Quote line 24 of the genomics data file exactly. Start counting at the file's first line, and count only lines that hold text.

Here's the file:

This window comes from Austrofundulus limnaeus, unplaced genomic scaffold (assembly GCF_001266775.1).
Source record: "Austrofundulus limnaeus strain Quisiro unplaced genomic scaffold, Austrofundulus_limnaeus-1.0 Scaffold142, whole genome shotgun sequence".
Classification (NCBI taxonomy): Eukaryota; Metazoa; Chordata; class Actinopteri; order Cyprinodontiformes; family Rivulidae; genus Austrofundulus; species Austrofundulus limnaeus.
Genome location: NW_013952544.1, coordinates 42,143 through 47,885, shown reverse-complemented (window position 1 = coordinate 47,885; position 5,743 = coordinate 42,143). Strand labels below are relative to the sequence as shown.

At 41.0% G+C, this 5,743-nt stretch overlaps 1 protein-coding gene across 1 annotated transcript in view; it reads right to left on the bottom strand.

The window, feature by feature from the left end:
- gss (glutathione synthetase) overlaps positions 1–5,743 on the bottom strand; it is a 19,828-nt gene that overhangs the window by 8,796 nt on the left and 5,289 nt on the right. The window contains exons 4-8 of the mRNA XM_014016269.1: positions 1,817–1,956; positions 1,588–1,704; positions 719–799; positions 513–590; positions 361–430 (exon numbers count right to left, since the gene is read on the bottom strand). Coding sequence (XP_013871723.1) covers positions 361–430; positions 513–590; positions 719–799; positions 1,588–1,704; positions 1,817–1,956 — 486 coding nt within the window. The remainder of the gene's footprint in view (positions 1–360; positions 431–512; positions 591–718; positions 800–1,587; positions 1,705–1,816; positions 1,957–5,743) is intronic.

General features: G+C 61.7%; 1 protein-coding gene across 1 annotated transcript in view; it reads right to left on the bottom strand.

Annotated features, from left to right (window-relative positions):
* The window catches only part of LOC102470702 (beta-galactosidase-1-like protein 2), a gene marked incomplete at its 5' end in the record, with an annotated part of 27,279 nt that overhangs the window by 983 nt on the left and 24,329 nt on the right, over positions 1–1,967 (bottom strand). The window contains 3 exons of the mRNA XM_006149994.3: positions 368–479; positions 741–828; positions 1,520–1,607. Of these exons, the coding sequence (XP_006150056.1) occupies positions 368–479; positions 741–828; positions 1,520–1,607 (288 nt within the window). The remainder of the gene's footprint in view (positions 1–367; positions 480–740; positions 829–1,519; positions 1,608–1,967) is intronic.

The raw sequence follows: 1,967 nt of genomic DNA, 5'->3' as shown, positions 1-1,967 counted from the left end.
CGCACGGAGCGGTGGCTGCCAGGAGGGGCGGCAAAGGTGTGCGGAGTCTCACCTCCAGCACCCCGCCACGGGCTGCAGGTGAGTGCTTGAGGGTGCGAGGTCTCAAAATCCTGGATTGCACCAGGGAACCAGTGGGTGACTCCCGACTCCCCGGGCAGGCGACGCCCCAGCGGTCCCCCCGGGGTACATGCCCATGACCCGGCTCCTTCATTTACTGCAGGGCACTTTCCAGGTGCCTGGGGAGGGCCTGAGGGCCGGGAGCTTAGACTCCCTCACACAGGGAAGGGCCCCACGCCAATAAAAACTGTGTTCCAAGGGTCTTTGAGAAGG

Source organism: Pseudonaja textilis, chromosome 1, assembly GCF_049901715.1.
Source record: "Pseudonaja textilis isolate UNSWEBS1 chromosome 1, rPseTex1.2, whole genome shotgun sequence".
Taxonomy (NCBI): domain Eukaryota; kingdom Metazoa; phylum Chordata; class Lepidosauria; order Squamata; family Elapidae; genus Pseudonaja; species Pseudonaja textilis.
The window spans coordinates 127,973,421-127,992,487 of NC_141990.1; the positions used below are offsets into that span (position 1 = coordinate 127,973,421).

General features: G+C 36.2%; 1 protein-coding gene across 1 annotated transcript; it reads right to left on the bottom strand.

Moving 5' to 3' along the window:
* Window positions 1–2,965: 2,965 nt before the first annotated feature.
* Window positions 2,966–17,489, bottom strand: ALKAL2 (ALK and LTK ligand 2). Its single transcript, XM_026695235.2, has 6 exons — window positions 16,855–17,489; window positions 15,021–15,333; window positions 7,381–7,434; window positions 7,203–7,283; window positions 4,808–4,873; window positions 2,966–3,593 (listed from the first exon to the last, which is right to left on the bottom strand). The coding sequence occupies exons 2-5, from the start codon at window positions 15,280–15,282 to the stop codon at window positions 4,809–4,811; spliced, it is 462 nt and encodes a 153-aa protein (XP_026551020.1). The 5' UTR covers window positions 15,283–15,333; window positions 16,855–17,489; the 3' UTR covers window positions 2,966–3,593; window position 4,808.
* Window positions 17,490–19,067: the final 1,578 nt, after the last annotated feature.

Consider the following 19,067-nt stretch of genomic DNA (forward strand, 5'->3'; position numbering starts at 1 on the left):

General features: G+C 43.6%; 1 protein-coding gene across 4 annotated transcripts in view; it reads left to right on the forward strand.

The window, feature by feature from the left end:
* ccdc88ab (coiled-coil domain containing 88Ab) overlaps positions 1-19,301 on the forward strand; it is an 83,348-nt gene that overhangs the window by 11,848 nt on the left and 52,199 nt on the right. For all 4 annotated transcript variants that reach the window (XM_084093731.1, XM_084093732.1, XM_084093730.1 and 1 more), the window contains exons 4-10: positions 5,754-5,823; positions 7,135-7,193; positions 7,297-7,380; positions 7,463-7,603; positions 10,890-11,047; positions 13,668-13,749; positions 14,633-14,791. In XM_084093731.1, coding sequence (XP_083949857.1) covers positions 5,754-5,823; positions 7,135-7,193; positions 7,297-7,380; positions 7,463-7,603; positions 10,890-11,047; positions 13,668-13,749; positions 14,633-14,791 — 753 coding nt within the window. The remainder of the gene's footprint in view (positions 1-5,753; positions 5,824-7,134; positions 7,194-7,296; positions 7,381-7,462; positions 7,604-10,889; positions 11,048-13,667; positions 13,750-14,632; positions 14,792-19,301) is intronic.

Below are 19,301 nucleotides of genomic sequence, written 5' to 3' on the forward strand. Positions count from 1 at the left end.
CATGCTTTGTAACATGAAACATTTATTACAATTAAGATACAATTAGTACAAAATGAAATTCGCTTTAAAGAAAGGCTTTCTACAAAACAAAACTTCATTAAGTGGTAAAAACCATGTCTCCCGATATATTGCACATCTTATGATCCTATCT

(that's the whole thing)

The window, feature by feature from the left end: